We therefore conclude that Bard has the capacity to maintain this action insofar as it seeks a review of the rates she pays.

Consequently, with respect to the matter of rates, we reach the second assignment, that the district court erred in finding it lacked subject matter jurisdiction.

Section 18-2201 provides:

The furnishing of community antenna television service is hereby declared to be a business affected with such a public interest that it must be regulated locally. All municipalities in Nebraska are hereby authorized and empowered, by ordinance, to regulate, to prohibit, and to consent to the construction, installation, operation, and maintenance within their corporate limits of all persons or entities furnishing community antenna television service. All municipalities, acting through the mayor and council or board of trustees, shall have power to require every individual or entity offering such service, subject to reasonable rules and regulations, to furnish any person applying therefor along the lines of its wires, cables or other conduits, with television and radio service. The mayor and council or board of trustees shall have power to prescribe reasonable quality standards for such service and shall regulate rate increases so as to provide reasonable and compensatory rents or rates for such service including installation charges. In the regulation of rate increases the procedure provided in section 18-2206 shall be used in any franchise granted or renewed after May 23, 1979. Such person or entity furnishing community antenna television service shall be required to carry all broadcast signals as prescribed by franchise and permitted to be carried by Federal Communications Commission regulations during the full period of the broadcast day of its stations.

Prior to its amendment in 1979, the pertinent language of § 18-2201 (Reissue 1977) provided that the "mayor and council or board of trustees shall have power to ... regulate and fix reasonable and compensatory rents or rates...." 1969 Neb. Laws, ch. 119, § 1, p. 536-37. Thus, we agree with the district court's conclusion that any statutory authority it might have to review rates is limited only to the matter of rate increases. Since the suit is addressed to the rates as initially set rather than to an increase thereof, Bard has not stated a cause of action under the provisions of § 18-2201 (Reissue 1983).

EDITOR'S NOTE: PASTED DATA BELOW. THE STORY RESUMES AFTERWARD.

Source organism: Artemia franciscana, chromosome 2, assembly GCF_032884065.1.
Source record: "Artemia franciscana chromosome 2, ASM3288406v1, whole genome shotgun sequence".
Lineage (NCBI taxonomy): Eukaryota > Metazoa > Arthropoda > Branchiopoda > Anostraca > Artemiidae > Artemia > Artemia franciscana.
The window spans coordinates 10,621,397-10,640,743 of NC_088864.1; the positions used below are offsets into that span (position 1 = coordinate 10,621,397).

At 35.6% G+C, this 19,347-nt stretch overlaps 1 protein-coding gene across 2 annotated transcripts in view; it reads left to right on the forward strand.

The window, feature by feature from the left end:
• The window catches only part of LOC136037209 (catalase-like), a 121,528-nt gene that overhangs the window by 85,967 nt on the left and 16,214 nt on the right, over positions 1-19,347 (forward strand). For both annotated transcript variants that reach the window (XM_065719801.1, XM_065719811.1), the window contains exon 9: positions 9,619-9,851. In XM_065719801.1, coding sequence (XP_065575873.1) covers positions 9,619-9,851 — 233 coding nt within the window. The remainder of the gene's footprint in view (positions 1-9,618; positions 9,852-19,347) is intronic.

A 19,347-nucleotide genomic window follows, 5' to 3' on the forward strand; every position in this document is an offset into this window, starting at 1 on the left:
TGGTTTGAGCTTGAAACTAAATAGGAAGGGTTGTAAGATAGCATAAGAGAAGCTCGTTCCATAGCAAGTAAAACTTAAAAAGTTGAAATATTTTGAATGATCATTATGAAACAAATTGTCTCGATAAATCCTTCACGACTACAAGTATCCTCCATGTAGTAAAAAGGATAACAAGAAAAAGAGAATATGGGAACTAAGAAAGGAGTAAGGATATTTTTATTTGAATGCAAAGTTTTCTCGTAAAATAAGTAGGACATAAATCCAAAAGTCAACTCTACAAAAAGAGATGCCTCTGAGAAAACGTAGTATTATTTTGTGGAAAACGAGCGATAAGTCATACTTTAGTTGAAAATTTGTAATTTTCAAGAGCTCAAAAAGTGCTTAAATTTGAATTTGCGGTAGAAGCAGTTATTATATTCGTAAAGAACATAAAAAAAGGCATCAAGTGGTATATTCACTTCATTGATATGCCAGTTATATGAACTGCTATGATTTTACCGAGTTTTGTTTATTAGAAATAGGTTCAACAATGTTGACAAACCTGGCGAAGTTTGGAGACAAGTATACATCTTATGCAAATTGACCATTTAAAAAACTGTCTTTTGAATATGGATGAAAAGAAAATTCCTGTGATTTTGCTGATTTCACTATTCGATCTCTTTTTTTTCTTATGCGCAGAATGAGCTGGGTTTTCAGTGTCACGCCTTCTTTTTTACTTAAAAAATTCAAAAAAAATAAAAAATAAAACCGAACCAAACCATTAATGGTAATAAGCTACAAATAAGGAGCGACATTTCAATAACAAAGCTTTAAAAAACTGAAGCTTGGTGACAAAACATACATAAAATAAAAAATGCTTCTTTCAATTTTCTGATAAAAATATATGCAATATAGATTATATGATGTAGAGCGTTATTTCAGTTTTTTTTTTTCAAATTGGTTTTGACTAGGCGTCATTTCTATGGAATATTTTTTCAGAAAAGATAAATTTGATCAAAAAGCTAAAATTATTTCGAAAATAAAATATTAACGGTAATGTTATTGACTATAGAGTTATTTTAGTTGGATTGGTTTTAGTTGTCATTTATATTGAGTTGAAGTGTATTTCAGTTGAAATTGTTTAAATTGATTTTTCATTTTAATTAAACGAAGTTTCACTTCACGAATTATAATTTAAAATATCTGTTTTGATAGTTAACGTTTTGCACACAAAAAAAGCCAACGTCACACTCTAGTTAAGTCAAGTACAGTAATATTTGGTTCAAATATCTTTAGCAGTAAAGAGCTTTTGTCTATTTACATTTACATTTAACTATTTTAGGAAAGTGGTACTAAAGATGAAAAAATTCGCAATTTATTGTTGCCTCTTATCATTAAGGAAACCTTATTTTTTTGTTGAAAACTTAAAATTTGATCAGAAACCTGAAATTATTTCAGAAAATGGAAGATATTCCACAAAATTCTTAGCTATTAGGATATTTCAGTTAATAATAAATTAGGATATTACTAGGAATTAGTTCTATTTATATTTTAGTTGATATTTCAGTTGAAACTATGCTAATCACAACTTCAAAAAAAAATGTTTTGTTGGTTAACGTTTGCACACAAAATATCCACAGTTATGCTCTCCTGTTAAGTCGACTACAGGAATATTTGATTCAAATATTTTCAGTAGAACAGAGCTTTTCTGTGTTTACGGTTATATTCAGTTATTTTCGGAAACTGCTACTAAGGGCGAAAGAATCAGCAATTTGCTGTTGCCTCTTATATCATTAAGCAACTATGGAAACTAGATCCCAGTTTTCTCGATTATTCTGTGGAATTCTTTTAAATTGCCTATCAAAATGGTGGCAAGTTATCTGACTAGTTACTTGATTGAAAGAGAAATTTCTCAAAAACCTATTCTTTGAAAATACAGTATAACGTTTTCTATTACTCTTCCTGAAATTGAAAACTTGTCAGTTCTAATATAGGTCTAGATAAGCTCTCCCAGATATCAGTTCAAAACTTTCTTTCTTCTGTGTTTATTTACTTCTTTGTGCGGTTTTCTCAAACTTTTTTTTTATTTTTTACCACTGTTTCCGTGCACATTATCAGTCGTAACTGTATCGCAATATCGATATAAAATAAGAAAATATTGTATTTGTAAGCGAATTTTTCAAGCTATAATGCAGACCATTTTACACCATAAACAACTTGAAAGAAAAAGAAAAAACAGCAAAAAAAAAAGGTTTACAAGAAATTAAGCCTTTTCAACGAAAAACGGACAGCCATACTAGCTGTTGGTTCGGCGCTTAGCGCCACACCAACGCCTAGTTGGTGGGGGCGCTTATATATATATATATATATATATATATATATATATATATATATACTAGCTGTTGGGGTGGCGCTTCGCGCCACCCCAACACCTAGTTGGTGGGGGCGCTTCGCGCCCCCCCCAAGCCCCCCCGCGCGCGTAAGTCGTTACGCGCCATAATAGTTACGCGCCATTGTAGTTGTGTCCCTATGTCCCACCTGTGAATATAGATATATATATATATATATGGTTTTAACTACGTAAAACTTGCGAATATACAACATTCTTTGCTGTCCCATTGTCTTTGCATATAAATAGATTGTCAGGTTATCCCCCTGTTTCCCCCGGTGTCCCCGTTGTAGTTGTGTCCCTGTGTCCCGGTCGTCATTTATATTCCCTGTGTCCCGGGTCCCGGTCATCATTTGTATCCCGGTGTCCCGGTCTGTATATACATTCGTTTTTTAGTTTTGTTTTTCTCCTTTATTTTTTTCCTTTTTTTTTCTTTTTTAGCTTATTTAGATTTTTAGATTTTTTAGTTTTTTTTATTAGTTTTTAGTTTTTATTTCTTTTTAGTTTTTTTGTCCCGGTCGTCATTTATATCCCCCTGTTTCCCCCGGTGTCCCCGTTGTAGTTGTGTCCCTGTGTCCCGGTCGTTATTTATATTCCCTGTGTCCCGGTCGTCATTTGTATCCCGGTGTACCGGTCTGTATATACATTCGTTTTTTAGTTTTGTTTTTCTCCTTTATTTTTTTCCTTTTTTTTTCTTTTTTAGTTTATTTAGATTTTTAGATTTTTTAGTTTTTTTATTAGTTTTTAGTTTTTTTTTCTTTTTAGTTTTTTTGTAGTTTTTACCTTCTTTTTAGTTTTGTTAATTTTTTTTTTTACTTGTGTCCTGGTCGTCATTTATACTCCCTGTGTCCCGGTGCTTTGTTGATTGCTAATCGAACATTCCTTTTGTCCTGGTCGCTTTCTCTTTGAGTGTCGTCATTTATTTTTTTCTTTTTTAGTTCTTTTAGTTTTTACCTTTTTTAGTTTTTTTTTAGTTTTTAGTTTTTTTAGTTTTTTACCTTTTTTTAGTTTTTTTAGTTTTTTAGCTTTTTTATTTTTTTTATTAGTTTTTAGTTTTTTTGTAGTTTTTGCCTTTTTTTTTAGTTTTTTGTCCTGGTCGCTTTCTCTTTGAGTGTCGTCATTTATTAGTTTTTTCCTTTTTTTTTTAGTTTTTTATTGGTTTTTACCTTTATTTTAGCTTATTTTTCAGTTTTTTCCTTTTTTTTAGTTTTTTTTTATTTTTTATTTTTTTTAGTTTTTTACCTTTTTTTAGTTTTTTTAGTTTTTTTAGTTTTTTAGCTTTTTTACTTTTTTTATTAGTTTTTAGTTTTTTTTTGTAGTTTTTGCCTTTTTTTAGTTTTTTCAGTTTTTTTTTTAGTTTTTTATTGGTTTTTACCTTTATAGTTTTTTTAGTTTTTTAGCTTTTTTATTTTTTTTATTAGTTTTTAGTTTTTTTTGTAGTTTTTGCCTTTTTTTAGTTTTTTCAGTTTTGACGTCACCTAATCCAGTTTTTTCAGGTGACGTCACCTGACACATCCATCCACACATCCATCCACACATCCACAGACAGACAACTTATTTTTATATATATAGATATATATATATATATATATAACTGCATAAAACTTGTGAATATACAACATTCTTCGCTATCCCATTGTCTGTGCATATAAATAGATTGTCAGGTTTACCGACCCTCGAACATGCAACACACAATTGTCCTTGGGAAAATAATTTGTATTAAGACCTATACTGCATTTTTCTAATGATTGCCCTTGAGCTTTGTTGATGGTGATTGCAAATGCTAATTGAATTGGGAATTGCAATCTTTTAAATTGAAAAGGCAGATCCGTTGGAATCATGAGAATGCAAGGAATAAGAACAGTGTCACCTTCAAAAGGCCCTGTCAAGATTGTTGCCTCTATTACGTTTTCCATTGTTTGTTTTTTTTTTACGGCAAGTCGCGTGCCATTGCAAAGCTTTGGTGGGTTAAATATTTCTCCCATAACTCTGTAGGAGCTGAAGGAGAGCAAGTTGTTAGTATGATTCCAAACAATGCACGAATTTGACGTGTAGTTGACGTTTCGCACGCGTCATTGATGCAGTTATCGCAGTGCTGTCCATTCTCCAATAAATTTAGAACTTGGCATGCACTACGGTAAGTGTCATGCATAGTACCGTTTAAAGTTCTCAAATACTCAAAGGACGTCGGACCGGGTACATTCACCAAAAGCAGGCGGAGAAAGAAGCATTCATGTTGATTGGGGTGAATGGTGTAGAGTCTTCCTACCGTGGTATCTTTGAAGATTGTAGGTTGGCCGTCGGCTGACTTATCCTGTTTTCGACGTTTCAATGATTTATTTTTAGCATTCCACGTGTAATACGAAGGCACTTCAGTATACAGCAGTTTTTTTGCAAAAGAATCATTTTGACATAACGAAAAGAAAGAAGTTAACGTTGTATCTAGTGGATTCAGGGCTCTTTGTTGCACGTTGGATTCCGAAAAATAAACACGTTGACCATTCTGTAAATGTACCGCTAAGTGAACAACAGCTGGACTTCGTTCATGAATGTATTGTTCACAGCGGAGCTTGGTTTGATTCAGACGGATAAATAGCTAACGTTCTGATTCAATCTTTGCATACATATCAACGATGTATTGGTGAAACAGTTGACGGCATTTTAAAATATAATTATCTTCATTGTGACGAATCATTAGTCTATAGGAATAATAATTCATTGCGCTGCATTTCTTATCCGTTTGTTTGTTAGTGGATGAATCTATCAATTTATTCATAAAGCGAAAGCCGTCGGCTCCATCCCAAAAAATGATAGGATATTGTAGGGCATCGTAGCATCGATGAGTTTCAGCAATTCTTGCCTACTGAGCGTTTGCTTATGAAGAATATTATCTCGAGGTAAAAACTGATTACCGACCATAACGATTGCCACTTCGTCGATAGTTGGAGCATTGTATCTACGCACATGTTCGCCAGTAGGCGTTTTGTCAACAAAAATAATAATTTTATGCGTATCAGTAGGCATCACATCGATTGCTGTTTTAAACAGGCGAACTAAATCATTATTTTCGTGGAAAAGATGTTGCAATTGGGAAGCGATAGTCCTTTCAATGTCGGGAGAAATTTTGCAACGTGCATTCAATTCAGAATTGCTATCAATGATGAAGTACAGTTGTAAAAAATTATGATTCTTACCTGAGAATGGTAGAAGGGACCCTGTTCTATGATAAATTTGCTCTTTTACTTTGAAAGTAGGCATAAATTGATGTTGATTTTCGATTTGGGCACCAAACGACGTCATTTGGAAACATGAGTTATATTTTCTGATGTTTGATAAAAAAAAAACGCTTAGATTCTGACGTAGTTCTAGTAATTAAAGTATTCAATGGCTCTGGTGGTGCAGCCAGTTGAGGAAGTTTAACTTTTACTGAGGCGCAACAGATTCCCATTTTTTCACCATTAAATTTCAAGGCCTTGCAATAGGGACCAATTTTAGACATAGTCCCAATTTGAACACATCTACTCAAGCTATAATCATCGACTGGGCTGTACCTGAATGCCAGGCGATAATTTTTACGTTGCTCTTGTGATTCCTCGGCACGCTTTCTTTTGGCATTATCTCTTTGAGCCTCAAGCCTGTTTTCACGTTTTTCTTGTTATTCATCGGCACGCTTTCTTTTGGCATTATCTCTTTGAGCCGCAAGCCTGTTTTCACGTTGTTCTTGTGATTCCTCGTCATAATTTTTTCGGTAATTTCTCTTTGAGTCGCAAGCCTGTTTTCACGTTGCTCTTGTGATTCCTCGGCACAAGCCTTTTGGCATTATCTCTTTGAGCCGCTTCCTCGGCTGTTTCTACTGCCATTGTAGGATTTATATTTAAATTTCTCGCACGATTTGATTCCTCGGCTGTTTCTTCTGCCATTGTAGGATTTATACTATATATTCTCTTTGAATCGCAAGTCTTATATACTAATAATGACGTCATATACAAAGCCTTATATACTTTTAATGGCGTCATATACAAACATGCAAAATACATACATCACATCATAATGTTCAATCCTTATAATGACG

Bard further alleges, however, that Cox Cable's rates violate the due process clause of the 14th amendment to the U.S. Constitution and several provisions of the Nebraska Constitution, including the due process clause contained in article I, § 3, thereof. The constitutional argument she makes limits itself to those due process clauses, and we, therefore, likewise limit our analysis to due process concerns.

Because the setting of rates for a regulated industry is a legislative act, the courts of this state lack the power to set rates. See Nebraska Telephone Co. v. State, 55 Neb. 627, 76 N.W. 171 (1898). The courts do, however, have the power to review legislatively set rates to determine whether they are so arbitrary and unreasonable as to be confiscatory and thus unconstitutionally take property without due process of law. See, Reimer v. KN Energy, Inc., 223 Neb. 142, 388 N.W.2d 479 (1986); Hall v. Cox Cable of Omaha, Inc., 212 Neb. 887, 327 N.W.2d 595 (1982); Myers v. Blair Tel. Co., 194 Neb. 55, 230 N.W.2d 190 (1975); Nebraska Telephone Co. v. State, supra; Capitol Cable, Inc. v. City of Topeka, 209 Kan. 152, 495 P.2d 885 (1972); Holton Creamery Co. v. Brown, 137 Kan. 418, 20 P.2d 503 (1933); Kiefer v. City of Idaho Falls, 49 Idaho 458, 289 P. 81 (1930).

Thus, in the absence of overriding federal law, the district court possesses subject matter jurisdiction to determine whether Cox Cable's rates are so arbitrary and unreasonable as to be confiscatory.

The question at this point therefore becomes whether there exists any *9 overriding federal law which divests the state courts of subject matter jurisdiction. The Cable Communications Policy Act of 1984, 47 U.S.C. §§ 521 et seq. (1982 & Supp. II 1984), provides, at § 543(c) (Supp. II 1984):

In the case of any cable system for which a franchise has been granted on or before the effective date of this subchapter [December 29, 1984], until the end of the 2-year period beginning on such effective date, the franchising authority may, to the extent provided in a franchise